Central and Eastern Europe is currently facing an existential crisis – depopulation, writes journalist Portia Kentish.
According to UN population projections for 2020-2050, 15 of the 20 countries which will experience the most drastic decline in their populations are in Central and Eastern Europe.
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Since 1989 the region has suffered from mass youth emigration, declining birth rates and urbanisation that hollows out rural areas. This impacts much more than immediate regional demography, penetrating not only the economy but political systems themselves.
In a recent meeting with European Council President Charles Michel, Croatia’s prime minister Andrej Plenković labelled the region’s depopulation as an “existential problem”, and he is not wrong.
Central and Eastern Europe is a victim not just of shrinking but also aging populations. Notably, Latvia, Lithuania and Bulgaria are all expected to experience a population decline of over 20 per cent in the coming years, with Bulgaria’s population predicted to drop to just 5.2 million by 2050 from its current 7.1 million.
Interestingly, if East Germany was counted as a separate entity, it would also be on the list, suggesting that the problem is one shared by all former communist [bloc – LRT English] countries.
Since 1989, the region has been hailed for its resilience and ability to overcome decades of communist rule, and quick assimilation into global markets. But since the 1990s, emerging Europe has lost six per cent of its collective population, a whopping 18 million people: this at a time when the global population has seen an increase of 30 per cent.
For Central and Eastern Europe, the narrative is rapidly shifting from one of resilience to survival.
Many nations in the region have birthrates comparable to those of advanced Western economies but lag behind in GDP. This, combined with mass youth emigration to Western Europe, has left many nations with a distorted age ratio.
As fewer young people lead to fewer opportunities for those who remain, the exodus effect quickly snowballs. Generally, more and more of national budgets becomes tied up in social care and pensions and there are fewer resources which can be allocated for education and innovation.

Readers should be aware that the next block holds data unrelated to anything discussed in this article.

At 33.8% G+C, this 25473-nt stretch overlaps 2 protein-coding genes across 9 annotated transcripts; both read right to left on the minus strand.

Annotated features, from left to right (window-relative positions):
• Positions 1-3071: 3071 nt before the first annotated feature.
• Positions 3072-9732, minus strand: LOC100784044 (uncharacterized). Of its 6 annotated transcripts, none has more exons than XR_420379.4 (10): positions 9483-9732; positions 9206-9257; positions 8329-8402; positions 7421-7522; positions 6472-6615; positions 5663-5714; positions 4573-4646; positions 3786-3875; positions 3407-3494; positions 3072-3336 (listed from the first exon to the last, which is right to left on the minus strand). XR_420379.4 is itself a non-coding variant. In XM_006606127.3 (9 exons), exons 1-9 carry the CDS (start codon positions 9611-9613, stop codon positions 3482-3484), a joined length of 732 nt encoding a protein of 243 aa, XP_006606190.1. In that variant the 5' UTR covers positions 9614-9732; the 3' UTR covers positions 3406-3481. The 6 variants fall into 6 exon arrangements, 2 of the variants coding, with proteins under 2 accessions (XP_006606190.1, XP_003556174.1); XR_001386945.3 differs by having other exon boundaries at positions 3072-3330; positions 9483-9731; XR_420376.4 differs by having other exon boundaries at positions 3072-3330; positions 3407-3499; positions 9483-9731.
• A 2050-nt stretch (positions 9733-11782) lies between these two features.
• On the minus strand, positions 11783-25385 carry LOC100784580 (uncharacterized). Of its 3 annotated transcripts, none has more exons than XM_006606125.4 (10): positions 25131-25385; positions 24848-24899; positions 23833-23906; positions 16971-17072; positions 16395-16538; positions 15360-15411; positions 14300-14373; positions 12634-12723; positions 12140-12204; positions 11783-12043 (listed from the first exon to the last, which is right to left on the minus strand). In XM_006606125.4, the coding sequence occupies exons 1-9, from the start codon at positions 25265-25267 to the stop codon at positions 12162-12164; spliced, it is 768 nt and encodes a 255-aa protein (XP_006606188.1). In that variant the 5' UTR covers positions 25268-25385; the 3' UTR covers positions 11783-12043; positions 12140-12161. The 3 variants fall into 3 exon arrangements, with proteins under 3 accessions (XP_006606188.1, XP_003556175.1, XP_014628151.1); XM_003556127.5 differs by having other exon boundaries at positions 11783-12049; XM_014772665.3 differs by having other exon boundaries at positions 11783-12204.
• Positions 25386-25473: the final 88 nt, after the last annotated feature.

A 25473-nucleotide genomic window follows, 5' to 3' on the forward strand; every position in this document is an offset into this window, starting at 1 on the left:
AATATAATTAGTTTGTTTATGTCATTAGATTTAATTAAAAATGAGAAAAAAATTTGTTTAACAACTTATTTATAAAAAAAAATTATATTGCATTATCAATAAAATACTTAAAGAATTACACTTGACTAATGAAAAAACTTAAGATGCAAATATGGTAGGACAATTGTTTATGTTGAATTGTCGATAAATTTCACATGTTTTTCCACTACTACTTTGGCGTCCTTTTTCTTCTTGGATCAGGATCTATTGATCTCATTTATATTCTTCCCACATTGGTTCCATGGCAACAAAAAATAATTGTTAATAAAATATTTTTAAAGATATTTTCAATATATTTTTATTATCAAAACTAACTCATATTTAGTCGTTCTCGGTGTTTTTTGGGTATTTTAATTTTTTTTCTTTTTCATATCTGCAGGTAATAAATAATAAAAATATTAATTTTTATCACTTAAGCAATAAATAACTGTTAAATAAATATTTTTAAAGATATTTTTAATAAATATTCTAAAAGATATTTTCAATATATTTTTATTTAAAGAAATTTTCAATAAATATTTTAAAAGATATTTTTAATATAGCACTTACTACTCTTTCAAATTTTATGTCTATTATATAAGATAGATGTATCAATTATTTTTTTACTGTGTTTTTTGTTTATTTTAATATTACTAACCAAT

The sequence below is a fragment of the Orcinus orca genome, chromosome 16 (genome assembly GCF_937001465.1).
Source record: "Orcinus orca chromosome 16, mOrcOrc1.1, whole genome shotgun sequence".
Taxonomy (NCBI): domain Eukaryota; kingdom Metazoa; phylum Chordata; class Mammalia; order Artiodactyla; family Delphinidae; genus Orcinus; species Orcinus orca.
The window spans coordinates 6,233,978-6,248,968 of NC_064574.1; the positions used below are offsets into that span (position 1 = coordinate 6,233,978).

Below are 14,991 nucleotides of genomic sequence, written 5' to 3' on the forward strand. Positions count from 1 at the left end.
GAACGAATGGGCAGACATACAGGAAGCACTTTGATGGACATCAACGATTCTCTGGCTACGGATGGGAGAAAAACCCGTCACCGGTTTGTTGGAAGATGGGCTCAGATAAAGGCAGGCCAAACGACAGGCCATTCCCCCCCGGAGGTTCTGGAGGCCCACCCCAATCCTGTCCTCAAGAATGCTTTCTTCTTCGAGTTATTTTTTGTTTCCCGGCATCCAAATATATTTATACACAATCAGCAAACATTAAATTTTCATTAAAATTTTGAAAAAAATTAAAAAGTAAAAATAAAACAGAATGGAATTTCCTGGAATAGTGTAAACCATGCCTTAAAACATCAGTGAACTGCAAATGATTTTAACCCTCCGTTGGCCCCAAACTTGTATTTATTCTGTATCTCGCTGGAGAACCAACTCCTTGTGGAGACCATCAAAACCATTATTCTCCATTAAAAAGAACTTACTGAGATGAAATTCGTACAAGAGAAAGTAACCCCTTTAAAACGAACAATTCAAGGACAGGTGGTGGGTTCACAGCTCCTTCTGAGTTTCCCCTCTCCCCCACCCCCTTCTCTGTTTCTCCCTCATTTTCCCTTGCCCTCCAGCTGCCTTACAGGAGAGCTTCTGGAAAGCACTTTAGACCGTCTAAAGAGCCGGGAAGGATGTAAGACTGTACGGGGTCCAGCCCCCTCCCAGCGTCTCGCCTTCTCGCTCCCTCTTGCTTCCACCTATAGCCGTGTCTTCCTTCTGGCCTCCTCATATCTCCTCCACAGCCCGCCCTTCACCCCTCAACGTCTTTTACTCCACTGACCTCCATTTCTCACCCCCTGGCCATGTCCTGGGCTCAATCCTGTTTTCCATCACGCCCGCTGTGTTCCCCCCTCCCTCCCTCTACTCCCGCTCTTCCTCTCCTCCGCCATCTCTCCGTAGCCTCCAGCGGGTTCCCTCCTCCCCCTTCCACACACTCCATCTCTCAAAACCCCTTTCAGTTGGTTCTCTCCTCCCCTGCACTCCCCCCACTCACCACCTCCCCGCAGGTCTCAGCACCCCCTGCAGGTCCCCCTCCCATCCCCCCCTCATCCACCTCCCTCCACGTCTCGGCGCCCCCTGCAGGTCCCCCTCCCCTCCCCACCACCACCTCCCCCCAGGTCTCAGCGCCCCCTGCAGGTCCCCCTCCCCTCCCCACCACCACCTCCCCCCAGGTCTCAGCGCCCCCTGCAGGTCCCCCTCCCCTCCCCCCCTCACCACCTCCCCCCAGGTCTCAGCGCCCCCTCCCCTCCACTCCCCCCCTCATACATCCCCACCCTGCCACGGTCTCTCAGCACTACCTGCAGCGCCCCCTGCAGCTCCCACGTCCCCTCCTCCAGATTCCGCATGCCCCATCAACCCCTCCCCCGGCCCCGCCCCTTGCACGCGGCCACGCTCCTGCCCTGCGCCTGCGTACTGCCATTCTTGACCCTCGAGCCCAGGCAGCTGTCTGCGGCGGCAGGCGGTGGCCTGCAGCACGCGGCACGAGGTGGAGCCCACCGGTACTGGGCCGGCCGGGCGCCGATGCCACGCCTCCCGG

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Economic prospects for young people become less attractive and many who do have an opportunity to move elsewhere will, citing more secure job prospects, creating both a push and a pull factor of migration.
A youthful population is required for an expanding labour force, and many industries across the region, from Moldovan wine to the North Macedonian automotive sector, are struggling to fill vacant jobs.
While some countries, notably Poland, which is now home to around one million Ukrainians, have turned to neighbouring states for workers this creates a two tier society of citizens and non-citizens in which power is preserved in the older ethnic majority despite the emergence of a more diversified society.
This can have the effect of disenfranchising youth and creating resentment.
Politically, power therefore rests disproportionately with in an ageing population which has a significant impact on political culture. In a system where more voters are retired and workers, many of whom are foreign, lack the right to vote, democracy will lose some of its importance.
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This phenomena is not unique to Centrla and Eastern Europe, as age is consistently one of the most significant voting divides. Brexit was mostly supported amongst depopulated and aging areas, and a similar narrative can be seen for voters of Donald Trump in the United States and for Matteo Salvini’s Lega Nord in Italy.
These demographical voting patterns can be closely correlated with the rise of illiberalism both in the region and worldwide.
Central and Eastern Europe's democratic performance is slowing and to overlook its shifting demography would be problematic. Older citizens ultimately vote differently to the youth, and expecting them to vote otherwise is difficult. How do you persuade someone to sacrifice their immediate benefit for future generations, particularly if many are leaving?
Moreover, many voters of more liberal parties are exactly the same as those who have emigrated and hence lack motivation in voting for a country where they no longer live. This creates dissatisfaction and disenfranchisement amongst the youth and a resentment that further fuels polarisation and tribal politics, one on which populists thrive.
Figures like Viktor Orbán and Jarosław Kaczyński employ rhetoric that appeals to conservative traditional values and frequently rail against the diversification of society or integrating migrants.
However, governments are making some effort to reverse the causes of depopulation. Poland’s ruling Law and Justice party (PIS) has put forward a number of policies – such as no tax for those under 26 and social benefits for those with more children – in an attempt to reverse the brain drain.
Bulgaria is trying to improve educational and economic opportunities to make staying more attractive than emigrating. Leaders overwhelmingly acknowledge that depopulation is an uphill challenge for their countries. Nevertheless, much more needs to be done to help reverse the UN projections, and a much greater emphasis needs to be placed on political discourse.
Demographical changes in Central and Eastern Europe not only impact the economy, but cement a political culture that perpetuates youth emigration. It is abundantly clear that policies and attitudes need to change. The clock is ticking.
The story originally appeared on Emerging Europe and was edited for brevity by LRT English.
The views expressed in this article are the author's own and do not necessarily reflect those of LRT.